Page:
Vision Therapy is highly effective in treating:

  • Amblyopia, (or “lazy eye”)
  • Strabismus, (or “eye-turn”)
  • Eye movement disorders
  • Focusing disorders
  • Binocular vision problems
  • Vision, balance, and memory problems associated with brain injury

Even those with 20/20 eyesight can benefit from vision therapy because perfect eyesight doesn’t mean perfect vision. Below are the ways in which vision therapy will help you kick-off the new year.

Improve Existing Vision Skills

You’re good at what you do, be it at work, school or sports. But can you do better? By training the eyes and brain to work in unison, you increase your potential for greater performance. Not only will you be more efficient, but performing tasks will become more enjoyable. This especially applies to school-aged children, as their brains are still in rapid development. Vision therapy effectively enables the brain to correctly process information for optimal academic success.

Learn New Skills With Ease

Many people make it their resolution to learn a new skill in the upcoming year but an underlying vision problem can interfere with that. Since learning is 80% visual, vision therapy offers an excellent opportunity to gear up for success! Undiagnosed or untreated vision problems related to convergence and focus can cause memory and reading problems and hinder learning. Dr. Andrew Tang will use an array of tools, such as prisms, specialized lenses, filters, balance beams, and computerized visual activities to train the eye-brain connection and help you learn more efficiently in almost any area that requires vision.

Gain The Confidence You Crave

Whether you’re a pro-athlete or a 4th grader struggling to read, improved vision skills will boost your confidence. This confidence will surely trickle into other areas of your life leading to increased self-esteem.

Start 2020 by empowering yourself or your child with vision therapy. Call The Vision Therapy Center At Metropolitan Vision Downtown to book your appointment today.

The Vision Therapy Center At Metropolitan Vision Downtown serves patients in New York City, Brooklyn, Queens, and Staten Island, and throughout New York.

Is My Child Too Young for Vision Therapy?

Preschool Children Vision TherapyThe first years of a child’s life are crucial in ensuring the healthy and normal development of various body parts, especially the visual system. As a child’s body grows, so do the eyes. This can cause changes in vision. Keeping a close eye on, well, your child’s eyes, can help ensure that they are developing in a healthy way.

It’s important for parents and teachers to be on the lookout for problems with visual processing, as they can interfere with a child’s academics, social life, and extracurricular endeavors. This is especially evident during the school years when reading, writing, homework, and after-school activities become a part of their normal daily routine.

Even if a child has no refractive errors (such as nearsightedness or farsightedness) and has 20/20 vision, he or she may still have difficulties with visual processing or focus. These types of visual complications are often more difficult to detect, but may still impact various aspects of a child’s development.

When a child’s visual difficulties hinder their learning or social interactions, it may be time to try vision therapy.

What is Vision Therapy?

Vision therapy is a personalized regimen of exercises that can improve and strengthen visual functions. Each patient has unique needs and different degrees of visual health, which is why Dr. Andrew Tang and the team at The Vision Therapy Center At Metropolitan Vision Downtown create a customized vision therapy program to get the best results for your child.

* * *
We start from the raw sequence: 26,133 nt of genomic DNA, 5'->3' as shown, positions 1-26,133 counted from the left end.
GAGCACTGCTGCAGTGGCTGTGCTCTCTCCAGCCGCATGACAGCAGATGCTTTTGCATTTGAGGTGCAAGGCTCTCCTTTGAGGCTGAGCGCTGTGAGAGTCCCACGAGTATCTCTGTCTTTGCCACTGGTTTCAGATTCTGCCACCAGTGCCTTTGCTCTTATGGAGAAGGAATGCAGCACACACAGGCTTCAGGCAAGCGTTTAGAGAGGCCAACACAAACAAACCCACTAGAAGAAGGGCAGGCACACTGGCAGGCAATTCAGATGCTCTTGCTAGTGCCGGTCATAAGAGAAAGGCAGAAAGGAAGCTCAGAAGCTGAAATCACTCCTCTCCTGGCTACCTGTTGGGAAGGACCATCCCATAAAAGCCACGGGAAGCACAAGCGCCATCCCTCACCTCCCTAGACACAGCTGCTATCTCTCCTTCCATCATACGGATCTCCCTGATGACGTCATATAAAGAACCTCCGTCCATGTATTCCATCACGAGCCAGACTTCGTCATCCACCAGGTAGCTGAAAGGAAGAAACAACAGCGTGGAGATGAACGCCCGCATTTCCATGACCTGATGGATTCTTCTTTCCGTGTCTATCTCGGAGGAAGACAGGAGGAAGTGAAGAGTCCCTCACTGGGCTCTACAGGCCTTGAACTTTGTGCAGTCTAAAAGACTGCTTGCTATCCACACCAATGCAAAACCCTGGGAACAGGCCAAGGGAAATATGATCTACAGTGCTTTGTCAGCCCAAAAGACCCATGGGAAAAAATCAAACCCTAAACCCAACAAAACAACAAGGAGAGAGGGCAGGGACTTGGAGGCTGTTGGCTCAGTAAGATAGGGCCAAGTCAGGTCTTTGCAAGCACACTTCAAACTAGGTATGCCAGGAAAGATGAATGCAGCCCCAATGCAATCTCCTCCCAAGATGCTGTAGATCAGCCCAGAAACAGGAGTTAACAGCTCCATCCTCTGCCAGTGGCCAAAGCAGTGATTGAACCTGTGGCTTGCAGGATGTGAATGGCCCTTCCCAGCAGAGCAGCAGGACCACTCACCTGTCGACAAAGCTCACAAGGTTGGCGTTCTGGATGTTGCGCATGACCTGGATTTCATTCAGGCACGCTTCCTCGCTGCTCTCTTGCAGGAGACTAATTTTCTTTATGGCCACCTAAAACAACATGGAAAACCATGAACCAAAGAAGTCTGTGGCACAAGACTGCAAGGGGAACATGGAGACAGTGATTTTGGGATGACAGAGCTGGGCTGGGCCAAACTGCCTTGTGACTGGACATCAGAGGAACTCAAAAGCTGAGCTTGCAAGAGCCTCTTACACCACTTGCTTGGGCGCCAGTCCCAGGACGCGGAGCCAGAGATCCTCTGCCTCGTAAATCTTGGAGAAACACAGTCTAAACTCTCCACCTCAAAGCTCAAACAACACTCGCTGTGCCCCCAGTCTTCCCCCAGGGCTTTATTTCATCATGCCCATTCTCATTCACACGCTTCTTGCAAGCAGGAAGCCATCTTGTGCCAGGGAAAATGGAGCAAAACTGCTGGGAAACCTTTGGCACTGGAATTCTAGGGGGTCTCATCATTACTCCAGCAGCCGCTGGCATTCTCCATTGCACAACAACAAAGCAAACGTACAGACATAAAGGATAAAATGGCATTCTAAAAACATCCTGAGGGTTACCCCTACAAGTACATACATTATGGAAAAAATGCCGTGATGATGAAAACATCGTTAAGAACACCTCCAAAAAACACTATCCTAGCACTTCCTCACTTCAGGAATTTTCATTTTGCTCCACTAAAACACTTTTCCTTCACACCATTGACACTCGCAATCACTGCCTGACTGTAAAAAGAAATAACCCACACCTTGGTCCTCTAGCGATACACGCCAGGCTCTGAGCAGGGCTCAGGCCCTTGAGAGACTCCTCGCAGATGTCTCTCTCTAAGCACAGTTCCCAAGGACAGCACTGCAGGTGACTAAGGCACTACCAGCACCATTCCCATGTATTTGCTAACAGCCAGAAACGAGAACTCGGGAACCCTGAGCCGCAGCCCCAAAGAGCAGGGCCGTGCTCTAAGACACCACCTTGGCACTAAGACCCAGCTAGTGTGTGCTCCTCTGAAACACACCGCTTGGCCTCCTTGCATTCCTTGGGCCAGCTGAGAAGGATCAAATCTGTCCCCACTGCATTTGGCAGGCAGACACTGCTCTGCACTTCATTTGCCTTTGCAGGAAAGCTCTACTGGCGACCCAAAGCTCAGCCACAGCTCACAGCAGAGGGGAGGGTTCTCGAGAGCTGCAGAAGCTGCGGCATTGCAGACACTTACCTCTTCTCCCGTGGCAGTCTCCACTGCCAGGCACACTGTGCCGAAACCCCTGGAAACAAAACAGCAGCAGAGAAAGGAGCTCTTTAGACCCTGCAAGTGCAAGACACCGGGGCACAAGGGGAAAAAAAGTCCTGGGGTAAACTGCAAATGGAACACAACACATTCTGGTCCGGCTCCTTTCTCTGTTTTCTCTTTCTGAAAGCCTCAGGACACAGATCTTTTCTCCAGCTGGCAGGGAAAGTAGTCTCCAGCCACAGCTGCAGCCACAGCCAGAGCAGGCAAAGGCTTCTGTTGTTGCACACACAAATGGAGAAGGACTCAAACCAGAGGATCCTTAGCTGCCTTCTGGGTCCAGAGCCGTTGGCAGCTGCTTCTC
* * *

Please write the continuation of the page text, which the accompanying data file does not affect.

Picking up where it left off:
Vision therapy is compared to physical therapy, only for the eyes instead of the entire body. The techniques and exercises can teach the eyes to improve specific areas of vision, such as focus, eye teaming, hand-eye coordination, and visual tracking, among other skills. The doctor may include prisms or special eyeglasses to boost the therapy program.

Most children’s vision therapy takes place in our office and usually once a week. You’ll be instructed to continue some of the exercises at home for 15-20 minutes daily, which will support the in-office treatment.

At What Age Can Children Begin Vision Therapy?

Vision therapy is offered to children as young as 6 years of age. Kids can develop problems with visual perception and clarity that aren’t always detected with a standard vision exam or school screening. Of course, every child is different, and the best way to know if they’re ready for vision therapy is to schedule a consultation with Dr. Andrew Tang.

Does Vision Therapy Really Work?

Vision therapy has been proven to improve visual skills and functions in both children and adults. It is an approved treatment by recognized organizations in the medical community, such as the American Optometric Association and the Canadian Association of Optometrists.

Keep in mind that it can take several months to notice significant improvement. Consistency is key. Young children, especially in the toddler years, need a steady routine to achieve the best possible results.

It’s important to note that vision therapy does not fix your child’s learning abilities or correct any refractive errors. The goal is to improve their visual function so that their skills in reading, writing, schoolwork, and social activities are strengthened for a better quality of life.

Contact Dr. Andrew Tang and the knowledgeable staff at The Vision Therapy Center At Metropolitan Vision Downtown to schedule a consultation and see whether vision therapy is right for your child.

Dr. Andrew Tang serves patients in New York City, Brooklyn, Queens, and Staten Island, and throughout New York.